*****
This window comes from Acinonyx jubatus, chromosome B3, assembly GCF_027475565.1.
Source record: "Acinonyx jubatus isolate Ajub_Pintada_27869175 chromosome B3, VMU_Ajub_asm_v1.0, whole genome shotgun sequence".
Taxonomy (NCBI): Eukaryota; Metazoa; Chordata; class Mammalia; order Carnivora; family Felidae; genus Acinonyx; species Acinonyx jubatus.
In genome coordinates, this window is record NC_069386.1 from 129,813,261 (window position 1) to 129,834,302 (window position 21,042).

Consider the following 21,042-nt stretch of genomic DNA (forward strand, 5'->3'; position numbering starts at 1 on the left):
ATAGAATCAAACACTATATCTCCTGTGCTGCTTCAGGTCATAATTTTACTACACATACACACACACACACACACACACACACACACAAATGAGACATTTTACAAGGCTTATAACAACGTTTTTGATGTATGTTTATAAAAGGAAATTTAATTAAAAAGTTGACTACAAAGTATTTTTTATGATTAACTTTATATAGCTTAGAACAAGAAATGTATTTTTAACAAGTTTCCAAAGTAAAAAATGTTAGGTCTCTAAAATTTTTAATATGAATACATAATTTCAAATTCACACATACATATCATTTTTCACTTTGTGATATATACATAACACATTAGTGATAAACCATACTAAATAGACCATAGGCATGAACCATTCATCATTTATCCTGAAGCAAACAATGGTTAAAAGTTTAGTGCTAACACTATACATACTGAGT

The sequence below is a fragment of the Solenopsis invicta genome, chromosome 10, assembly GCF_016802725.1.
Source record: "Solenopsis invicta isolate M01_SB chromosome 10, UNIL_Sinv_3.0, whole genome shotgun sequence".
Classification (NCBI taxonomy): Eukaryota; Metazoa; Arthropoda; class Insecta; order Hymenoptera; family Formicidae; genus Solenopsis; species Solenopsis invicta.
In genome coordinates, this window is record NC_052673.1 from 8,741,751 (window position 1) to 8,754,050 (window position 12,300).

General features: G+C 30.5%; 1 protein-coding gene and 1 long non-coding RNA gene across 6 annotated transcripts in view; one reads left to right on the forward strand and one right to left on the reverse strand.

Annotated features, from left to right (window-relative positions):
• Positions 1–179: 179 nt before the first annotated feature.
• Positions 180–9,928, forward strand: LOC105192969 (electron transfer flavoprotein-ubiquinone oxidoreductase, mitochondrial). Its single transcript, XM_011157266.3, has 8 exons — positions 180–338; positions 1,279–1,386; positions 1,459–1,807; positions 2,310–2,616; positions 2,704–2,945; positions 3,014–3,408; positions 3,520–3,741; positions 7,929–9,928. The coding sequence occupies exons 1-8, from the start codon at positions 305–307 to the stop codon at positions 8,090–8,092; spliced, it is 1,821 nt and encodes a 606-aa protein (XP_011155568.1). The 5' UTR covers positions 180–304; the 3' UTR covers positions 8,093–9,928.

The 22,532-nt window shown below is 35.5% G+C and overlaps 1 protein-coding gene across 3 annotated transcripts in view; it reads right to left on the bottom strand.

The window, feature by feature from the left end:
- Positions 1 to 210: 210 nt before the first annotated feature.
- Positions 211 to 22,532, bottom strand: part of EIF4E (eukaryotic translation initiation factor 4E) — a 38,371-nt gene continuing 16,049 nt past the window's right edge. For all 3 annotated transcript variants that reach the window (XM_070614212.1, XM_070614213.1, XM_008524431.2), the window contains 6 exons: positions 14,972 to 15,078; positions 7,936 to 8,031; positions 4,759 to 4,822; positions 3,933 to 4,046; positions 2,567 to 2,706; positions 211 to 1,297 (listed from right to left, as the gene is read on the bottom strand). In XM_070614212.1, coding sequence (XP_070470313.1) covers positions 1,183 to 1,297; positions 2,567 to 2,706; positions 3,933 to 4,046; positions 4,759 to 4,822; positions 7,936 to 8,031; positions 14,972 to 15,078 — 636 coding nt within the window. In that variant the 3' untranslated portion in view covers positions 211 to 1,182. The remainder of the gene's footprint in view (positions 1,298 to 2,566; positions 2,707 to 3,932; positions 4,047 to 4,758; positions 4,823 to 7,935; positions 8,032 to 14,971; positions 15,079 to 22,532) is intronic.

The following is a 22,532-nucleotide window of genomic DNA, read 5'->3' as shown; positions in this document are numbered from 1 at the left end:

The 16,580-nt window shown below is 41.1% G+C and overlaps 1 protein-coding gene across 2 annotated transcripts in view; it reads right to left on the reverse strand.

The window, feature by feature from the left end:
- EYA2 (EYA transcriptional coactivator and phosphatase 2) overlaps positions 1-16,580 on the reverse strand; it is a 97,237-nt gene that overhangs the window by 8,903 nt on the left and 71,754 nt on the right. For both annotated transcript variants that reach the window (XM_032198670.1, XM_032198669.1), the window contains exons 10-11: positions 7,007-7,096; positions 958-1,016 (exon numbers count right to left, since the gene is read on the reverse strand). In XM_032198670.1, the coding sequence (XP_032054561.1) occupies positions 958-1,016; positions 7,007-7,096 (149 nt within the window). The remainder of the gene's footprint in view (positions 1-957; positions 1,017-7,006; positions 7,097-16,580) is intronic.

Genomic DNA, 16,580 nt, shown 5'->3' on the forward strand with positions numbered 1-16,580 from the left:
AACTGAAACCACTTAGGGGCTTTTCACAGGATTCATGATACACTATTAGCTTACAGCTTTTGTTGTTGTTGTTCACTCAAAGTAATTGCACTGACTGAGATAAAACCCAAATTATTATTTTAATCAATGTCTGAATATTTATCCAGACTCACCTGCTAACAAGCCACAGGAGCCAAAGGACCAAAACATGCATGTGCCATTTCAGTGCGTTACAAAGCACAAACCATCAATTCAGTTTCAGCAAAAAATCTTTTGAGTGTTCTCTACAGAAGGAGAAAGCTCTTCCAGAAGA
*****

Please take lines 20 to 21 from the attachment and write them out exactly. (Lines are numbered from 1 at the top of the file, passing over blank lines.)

The 16,580-nt window shown below is 41.1% G+C and overlaps 1 protein-coding gene across 2 annotated transcripts in view; it reads right to left on the reverse strand.

The window, feature by feature from the left end: